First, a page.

Can design be unbiased? Possibly, with Talia Cotton’s infinite logo identity made using code

Pushing the capabilities of standard generative design, Talia Cotton passes design decisions over to a computer to make a truly impartial identity.

11 April 2022


“Not a single designer has ever – or will ever – have the ability to create a truly unbiased design,” states a recent release from Pentagram’s Talia Cotton. It is this seemingly insurmountable problem that the designer and coder has, however, made steps towards tackling with a recent project for Guilty by Association (GBA). As an arts organisation championing underrepresented artists, GBA needed an identity that could represent each of the artists without bias and a logo that could yield with honesty to each of them. Talia’s answer? Pass the drawing process to an algorithm. Taking the identity out of “the biased designer’s hands”, Talia created an infinitely generative design that looks hand-drawn despite having been produced by a computer.

The resulting identity can “honestly and infinitely represent another person,” Talia explains, “even if that person is unknown. Just as the [GBA] yields to the artists, the brand identity yields to the computer.” A first in both the coding and design world, the logo pushes beyond what is typically possible through generative design.

But what does all this mean? For the uninitiated, like me, Talia explains what we mean when we say generative: “When design is generative, a designer creates a set of essentially 'rules with wiggle room’ by which the design can be made.” For a logo, for example, these rules – or an algorithm – can include how legible it is and what the shape letterforms might take. But, where Talia’s work stands out and where things “get interesting”, the designer says, is “when you feed that algorithm – that set of rules – to a computer”, which allows you to see an infinite number of design possibilities beyond human capabilities in an instant, and design using each of them.

Back to the GBA identity. Talia’s combination of code and generative design means the GBA logo varies drastically in each iteration and, crucially, looks very different (read: better) than most generative logos. “Computer-drawn design tends to have an aesthetic,” says Talia. “It either looks blocky (because a rectangle is the easiest shape for a computer to draw) or it looks wonky (because it uses random as a factor) or it looks highly detailed and almost not logo-like (because code lends itself to... handling large numbers of things).” Where the GBA logo stands apart, is that it tries to overcome “blockiness” by using Bézier curves and a mathematical, manual process to properly translate letterforms into an algorithm. “Using code to make a logo that is equally strong and human has rarely, if ever, been done,” says Talia.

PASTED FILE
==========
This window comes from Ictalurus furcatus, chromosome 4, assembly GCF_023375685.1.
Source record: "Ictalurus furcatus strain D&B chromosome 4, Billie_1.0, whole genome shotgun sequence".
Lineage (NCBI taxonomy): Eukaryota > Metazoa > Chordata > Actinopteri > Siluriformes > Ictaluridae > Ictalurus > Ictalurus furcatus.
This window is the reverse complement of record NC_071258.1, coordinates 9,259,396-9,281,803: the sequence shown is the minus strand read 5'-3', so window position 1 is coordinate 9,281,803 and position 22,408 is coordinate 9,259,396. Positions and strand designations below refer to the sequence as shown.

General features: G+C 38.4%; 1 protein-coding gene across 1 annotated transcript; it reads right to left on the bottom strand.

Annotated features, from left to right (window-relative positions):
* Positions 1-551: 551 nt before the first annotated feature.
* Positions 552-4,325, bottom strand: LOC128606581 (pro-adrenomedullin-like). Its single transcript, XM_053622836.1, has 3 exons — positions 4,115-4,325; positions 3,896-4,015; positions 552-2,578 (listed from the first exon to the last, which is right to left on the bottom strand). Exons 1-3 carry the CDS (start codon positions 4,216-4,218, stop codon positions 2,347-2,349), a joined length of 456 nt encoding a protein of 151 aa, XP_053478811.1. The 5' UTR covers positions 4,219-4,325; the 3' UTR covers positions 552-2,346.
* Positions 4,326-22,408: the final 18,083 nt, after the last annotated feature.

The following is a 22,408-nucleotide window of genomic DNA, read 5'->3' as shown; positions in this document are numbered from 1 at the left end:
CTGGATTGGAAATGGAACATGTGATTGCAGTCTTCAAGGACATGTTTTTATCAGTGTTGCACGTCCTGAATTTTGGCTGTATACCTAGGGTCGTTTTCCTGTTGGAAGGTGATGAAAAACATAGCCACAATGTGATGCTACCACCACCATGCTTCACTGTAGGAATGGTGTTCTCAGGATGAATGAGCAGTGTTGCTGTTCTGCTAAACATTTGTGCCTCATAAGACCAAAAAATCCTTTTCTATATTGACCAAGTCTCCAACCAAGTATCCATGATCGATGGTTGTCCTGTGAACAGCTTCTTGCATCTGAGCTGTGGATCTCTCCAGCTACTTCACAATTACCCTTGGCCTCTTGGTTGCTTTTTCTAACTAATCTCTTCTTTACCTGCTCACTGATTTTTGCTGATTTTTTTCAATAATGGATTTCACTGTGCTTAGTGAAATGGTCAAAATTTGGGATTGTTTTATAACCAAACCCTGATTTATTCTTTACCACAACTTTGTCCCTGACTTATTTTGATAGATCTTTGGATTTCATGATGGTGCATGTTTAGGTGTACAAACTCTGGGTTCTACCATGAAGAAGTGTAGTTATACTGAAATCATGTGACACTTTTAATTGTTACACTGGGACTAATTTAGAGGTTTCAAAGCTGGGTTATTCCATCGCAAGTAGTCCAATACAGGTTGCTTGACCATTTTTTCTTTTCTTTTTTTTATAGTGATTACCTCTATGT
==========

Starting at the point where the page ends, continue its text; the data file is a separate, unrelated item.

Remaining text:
As for what this can offer the industry going forward, Talia states: “I believe while it is important to recognise and address design bias in all projects, the degree to which we try to overcome it will depend on the project. For a brand that caters to or represents a very small, very niche audience, for example, the designer might only need to account for that. GBA, on the other hand, represents all people everywhere, even those who are unknown.” The identity allows GBA to tackle the “laundry list of factors” contributing to a designer’s bias – “backgrounds, cultures, educations (or lack thereof), the tools they use… ” says Talia – and allow the artist to take centre stage instead. In fact, Talia is even working on a method whereby an artist can draw the GBA logo for it to be vectorised and fed into the algorithm as a new skeleton for letterforms; “It really is very cool,” the designer confirms.

For Talia, this is hopefully just the beginning of the use of code in design. “I would love people to adopt it going forward,” the designer tells us. “It’s so easy to rely on the visual outputs that code lends itself easily to, but we need to try harder to push beyond that. When we push, we move the design movement forward; discovering ways to overcome design bias is just the start.”

GalleryTalia Cotton/ Pentagram: GBA (Guilty by Association) (Copyright © Talia Cotton/ Pentagram, 2022)

Talia Cotton/ Pentagram: GBA (Guilty by Association) generator tool

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Talia Cotton/ Pentagram: GBA (Guilty by Association) (Copyright © Talia Cotton/ Pentagram, 2022)

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About the Author

Liz Gorny

Liz (she/they) joined It’s Nice That as news writer in December 2021. In January 2023, they became associate editor, predominantly working on partnership projects and contributing long-form pieces to It’s Nice That. Contact them about potential partnerships or story leads.

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